View the parent class calendar
Qualified foreign and sign language interpreters, TTYs and other auxiliary aids and services are available free of charge to patients and families who are limited in English proficient, deaf or hard of hearing. Please contact any Medical Center personnel or the Interpreter Services Office at (312) 563-2987 (voice/TTY).
Discount parking coupons are available for purchase at the fourth floor Atrium Patient Information Desk and only from a parking garage attendant assigned during the following hours: Monday-Friday, 8 a.m. to 7 p.m.; Saturday/Sunday/Holidays, 11 a.m. to 4 p.m. The parking garage at Rush provides monthly parking passes at a reduced cost for our NICU families, who have babies requiring lengthy hospitalizations.
See a list of dining options
Mothers' Milk Club
The Rush Mothers' Milk Club is the lactation and human milk feeding program in the NICU at Rush University Medical Center. The clinical program is based on the most up-to-date research about lactation and human milk for premature and other NICU infants. Neonatologists, nurses, dietitians and breastfeeding peer counselors share this research with families so that they can work with the NICU staff members to collect, store and feed each mothers' milk using techniques and procedures that most benefit the individual baby.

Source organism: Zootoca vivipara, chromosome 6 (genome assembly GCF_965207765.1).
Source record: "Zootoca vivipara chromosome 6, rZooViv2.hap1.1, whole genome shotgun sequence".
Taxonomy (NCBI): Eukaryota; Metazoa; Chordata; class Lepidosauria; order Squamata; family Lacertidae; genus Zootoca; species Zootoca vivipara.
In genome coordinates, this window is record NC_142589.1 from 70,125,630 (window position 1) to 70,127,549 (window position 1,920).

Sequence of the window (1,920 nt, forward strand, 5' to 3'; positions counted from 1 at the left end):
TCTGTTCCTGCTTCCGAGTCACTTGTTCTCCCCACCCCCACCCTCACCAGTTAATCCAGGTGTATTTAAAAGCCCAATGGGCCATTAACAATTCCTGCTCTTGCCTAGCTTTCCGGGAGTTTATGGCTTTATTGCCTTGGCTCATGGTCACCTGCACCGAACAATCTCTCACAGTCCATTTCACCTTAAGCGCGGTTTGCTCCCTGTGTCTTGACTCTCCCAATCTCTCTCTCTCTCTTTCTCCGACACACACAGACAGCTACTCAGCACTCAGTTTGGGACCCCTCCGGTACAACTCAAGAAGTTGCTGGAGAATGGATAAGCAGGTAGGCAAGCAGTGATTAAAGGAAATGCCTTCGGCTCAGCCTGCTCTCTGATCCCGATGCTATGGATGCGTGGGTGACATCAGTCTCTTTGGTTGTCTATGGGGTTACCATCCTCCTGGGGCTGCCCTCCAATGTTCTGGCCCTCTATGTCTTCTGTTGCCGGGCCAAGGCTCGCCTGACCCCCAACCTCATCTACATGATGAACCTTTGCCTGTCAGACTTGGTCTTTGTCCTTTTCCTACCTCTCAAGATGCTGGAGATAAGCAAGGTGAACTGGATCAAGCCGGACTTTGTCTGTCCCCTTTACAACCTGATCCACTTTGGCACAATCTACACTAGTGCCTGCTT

CarePages.com is an online community with over a million unique visitors a month who come together to share the challenges, hopes and triumphs of anyone facing a life-changing health event. Through personalized websites, members can relate their stories, post photos and update friends and family instantly. In turn, people who care send messages of love and encouragement. CarePages.com also offers a variety of resources and support tools for living a more compassionate life. Private-labeled CarePages websites are also offered by over 625 U.S. and Canadian health care facilities. CarePages has a simple, singular mission: to ensure that no one faces a health challenge alone.
Having a baby in the NICU can be difficult for families. The following supports are available:
- Chaplain services are available 24 hours a day to offer spiritual support and counseling. They can be reached at (312) 942-5571. In addition, your baby's nurse or the unit clerk can also page a chaplain for you.
- The hospital chapel is located on the first floor of the Pavilion Building across from the "C" elevators.
- Social workers are available Monday through Friday to work with families during your stay as well.
- Crisis counselors
- The Stepping Stones support program is for families who would appreciate an intensive level of support. It is a "day at a time" approach to care. Crisis counselor, social workers, chaplains and ethics consultants provide one-on-one support for families dealing with a high level of stress and intensity due to the critical status of their baby. We are also available to work with you when you are faced with a life-changing decision and would like assistance in planning and reviewing options. Stepping Stones is available prior to the birth of an infant, during care in the NICU and beyond. Our team also works together with the Peds Palliative Care Team to support infants and their families to live as well as possible, no matter how complex the situation.